Millennium Tower piles, about 68 ft long, go into the Colma clay layer. They are not socketed into bedrock. The Millennium Tower experience, coupled with Salesforce Tower’s greater size and its close proximity to the transit center, led MKA, with Arup’s input, to design deep caissons socketed into bedrock.
“We were aware of the problems with Millennium Tower and wanted to be sure to avoid anything like that performance,” says Dunn.
After value-engineering, the caissons became 42 load-bearing elements (LBEs) socketed 70 ft into rock. The 10.5-ft x 5-ft LBEs—a first for San Francisco—reach down as deep as 310 ft from grade. They are the city’s deepest foundations, says MKA’s Klemencic.
The LBE work did not go smoothly. Problems with voids and soft tops led to a fix that was a big contributor to a six-month construction delay, says Wilson.
The development is costing “about $1 billion,” says Bob Pester, executive vice president and regional manager for Boston Properties, Hines’ 95% equity partner and the lead developer.
Wilson says, with few exceptions, crews have been working 24/7. A temporary certificate of occupancy is expected this month. The first tenant move-in is scheduled for December.
Without the estimated $6-billion transit center and Caltrains Downtown Extension Program, there would be no tower. The obelisk serves as a marker on the skyline to locate the multimodal facility.
In 2006, a year after the San Francisco Board of Supervisors adopted the Transbay Redevelopment Plan, the Transbay Joint Powers Authority, created in 2001 to run the transit center project, launched a combined design-development competition for the transit center and the tower. In 2007, TJPA selected the PCPA-Hines scheme. Hines agreed to pay TJPA $350 million for the land, with $50 million designated for a 5.4-acre public park on the transit center’s roof.
PCPA’s scheme called for a 1,200-ft-tall tower, encompassing 1.8 million sq ft. In late 2008, when Hines and TJPA were close to a final agreement but before any documents had been signed, the Great Recession hit, the bottom fell out of the real estate market, and the project was virtually shelved.
“We knew immediately that the price was too high, the timing was too short, and either the design was too expensive or the building was too big,” says Hines’ Paradis.
A renegotiation followed, starting in 2010, which was “very painful,” says Paradis, because the TJPA wanted the original land deal to help pay for the transit center.
The development nearly collapsed. But Paradis hung in. “We could have easily walked away, but I fiercely believed in the project,” he says.
Sporadically during the recession, PCPA, Hines and the city continued negotiations related to approvals. “We thought the tower ought to be the tallest in downtown and that a roof height of 1,000 feet was appropriate for shadow impacts and urban-design considerations,” says Joshua Switzky, a program manager for the San Francisco Planning Dept.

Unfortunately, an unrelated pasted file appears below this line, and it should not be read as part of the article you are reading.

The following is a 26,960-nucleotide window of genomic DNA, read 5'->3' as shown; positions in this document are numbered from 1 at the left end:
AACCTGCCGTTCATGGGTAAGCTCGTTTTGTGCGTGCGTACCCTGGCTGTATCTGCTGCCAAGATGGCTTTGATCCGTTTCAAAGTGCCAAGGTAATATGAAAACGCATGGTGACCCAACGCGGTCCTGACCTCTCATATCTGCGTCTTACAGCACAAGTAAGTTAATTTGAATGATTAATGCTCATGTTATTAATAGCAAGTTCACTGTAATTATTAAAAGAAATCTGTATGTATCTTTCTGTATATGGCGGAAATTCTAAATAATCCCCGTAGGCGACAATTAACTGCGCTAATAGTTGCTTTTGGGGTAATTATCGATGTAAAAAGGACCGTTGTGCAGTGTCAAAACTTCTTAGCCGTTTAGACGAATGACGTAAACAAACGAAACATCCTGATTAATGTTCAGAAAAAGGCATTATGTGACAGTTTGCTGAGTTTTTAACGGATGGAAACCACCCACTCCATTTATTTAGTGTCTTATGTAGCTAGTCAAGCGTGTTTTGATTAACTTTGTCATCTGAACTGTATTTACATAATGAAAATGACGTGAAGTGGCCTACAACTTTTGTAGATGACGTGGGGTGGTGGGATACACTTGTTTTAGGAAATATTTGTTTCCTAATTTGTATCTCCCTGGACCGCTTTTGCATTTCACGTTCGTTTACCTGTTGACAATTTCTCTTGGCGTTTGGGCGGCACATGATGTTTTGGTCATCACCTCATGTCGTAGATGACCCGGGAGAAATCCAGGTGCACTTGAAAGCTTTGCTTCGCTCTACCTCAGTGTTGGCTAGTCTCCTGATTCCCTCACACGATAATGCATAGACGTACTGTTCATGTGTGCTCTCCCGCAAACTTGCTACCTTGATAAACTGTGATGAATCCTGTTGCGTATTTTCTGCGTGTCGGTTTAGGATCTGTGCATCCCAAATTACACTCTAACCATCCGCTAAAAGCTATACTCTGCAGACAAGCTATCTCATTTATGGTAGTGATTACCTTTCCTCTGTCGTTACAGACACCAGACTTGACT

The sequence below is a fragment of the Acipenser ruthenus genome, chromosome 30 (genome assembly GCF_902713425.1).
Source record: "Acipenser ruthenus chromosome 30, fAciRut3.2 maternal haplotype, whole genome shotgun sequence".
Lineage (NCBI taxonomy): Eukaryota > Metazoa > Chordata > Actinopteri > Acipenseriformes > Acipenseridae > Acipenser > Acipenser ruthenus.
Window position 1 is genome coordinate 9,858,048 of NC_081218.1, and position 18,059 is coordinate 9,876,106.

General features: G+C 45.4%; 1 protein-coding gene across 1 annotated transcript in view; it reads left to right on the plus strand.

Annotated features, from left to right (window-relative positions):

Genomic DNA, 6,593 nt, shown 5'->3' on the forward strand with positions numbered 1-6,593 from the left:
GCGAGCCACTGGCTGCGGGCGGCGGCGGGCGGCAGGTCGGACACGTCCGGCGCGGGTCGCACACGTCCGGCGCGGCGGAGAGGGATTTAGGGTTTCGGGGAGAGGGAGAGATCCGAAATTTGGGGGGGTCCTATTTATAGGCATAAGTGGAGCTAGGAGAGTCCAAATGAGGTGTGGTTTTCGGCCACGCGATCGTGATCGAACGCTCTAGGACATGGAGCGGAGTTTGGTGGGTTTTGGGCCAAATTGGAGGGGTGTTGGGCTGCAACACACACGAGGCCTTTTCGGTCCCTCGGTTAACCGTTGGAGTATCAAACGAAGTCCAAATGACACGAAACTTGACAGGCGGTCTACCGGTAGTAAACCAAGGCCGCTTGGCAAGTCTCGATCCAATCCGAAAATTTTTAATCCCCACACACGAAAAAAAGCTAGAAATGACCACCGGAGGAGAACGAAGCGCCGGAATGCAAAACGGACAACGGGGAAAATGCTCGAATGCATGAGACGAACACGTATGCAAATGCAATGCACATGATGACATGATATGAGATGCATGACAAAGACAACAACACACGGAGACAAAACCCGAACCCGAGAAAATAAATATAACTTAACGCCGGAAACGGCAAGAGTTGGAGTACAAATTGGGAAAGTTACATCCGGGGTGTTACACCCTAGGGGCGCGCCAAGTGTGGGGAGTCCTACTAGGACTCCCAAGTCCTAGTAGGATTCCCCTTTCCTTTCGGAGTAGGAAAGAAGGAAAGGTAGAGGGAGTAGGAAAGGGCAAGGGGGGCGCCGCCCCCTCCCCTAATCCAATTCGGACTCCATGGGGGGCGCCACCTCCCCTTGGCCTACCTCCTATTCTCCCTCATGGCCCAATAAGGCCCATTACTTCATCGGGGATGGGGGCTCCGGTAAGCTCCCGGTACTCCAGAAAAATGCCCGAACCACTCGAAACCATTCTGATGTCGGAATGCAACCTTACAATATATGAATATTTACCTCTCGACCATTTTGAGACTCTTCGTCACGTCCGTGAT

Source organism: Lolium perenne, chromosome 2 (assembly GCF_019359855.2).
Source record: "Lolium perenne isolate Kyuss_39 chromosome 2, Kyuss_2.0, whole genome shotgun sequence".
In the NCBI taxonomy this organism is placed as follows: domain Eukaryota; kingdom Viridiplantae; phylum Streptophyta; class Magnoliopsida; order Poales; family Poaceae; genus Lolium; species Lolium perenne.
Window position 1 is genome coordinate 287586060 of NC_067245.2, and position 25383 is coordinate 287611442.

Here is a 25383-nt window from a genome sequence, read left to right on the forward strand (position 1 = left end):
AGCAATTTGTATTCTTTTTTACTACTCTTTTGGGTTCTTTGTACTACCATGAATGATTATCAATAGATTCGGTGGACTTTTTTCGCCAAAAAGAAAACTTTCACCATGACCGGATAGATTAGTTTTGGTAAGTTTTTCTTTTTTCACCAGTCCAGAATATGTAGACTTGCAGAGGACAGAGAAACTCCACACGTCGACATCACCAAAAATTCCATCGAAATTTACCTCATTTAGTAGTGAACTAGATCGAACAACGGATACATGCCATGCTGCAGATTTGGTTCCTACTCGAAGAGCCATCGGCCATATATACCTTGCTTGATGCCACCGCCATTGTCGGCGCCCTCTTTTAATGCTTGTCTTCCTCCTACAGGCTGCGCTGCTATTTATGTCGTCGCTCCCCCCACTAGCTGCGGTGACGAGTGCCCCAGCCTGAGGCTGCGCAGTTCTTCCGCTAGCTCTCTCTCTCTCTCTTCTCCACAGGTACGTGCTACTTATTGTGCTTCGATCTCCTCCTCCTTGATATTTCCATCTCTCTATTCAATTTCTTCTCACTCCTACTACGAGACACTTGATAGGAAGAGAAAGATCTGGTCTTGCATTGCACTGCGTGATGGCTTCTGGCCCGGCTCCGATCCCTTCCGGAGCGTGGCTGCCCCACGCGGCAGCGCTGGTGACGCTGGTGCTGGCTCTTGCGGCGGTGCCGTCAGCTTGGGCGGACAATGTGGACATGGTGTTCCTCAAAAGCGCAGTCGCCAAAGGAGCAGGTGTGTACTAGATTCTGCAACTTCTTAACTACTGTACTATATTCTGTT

In 2011, work started on the transit center, after TJPA secured $400 million from The American Recovery and Reinvestment Act of 2009. Bus operations are expected to begin in March, says Dennis Turchon, TJPA’s senior construction manager.
In November 2012, a month after Boston Properties came aboard, the city approved the 1.4-million-sq-ft building with 61 occupied floors. The tower would be 217 ft taller than the city’s then-tallest building: the 853-ft Transamerica Pyramid Center.
At 61 floors, however, the tower was still 150 ft short of the agreed-upon 1,070-ft height. To compensate, a latticework crown of structural steel was added. By allowing the sun’s rays to pass through it, the crown breaks up shadows. By comparison, in the 1,200-ft scheme, some of the crown’s lower floors would have been occupied, says Paradis.
TJPA on March 26, 2013, transferred the land to the developer at a reduced cost of $190 million, with no funds earmarked for the rooftop park. “The land was a big bargain,” says Switzky.
Schematic design began in 2013. But with no tenant prospects, the developer had a contingency plan to stop construction at grade if the market changed dramatically for the worse, says Hines’ Paradis.
To reach the 920-ft height of the occupied portion, PCPA designed 14-ft, 9-in. floor-to-floor heights, including a raised floor one foot above the structural slab. A raised floor is “somewhat unconventional” for a spec office tower because it adds cost, but it also allows underfloor air distribution, says Clark Bisel, currently senior mechanical consultant for Meyers + Engineers. Bisel designed Salesforce Tower before he left WSP USA, the project’s consulting engineer.
Underfloor air distribution minimizes fan energy and eliminates overhead ductwork. To take advantage of San Francisco’s mild climate, outside air—brought in at each floor through louvers in the curtain wall—is used for ventilation and free cooling much of the time.
Instead of mechanical floors, each level has two mechanical rooms in the core. That avoided big duct risers to distribute air from the mechanical floors but required openings—one for supply air and the other for return air—in the 3-ft-thick core walls.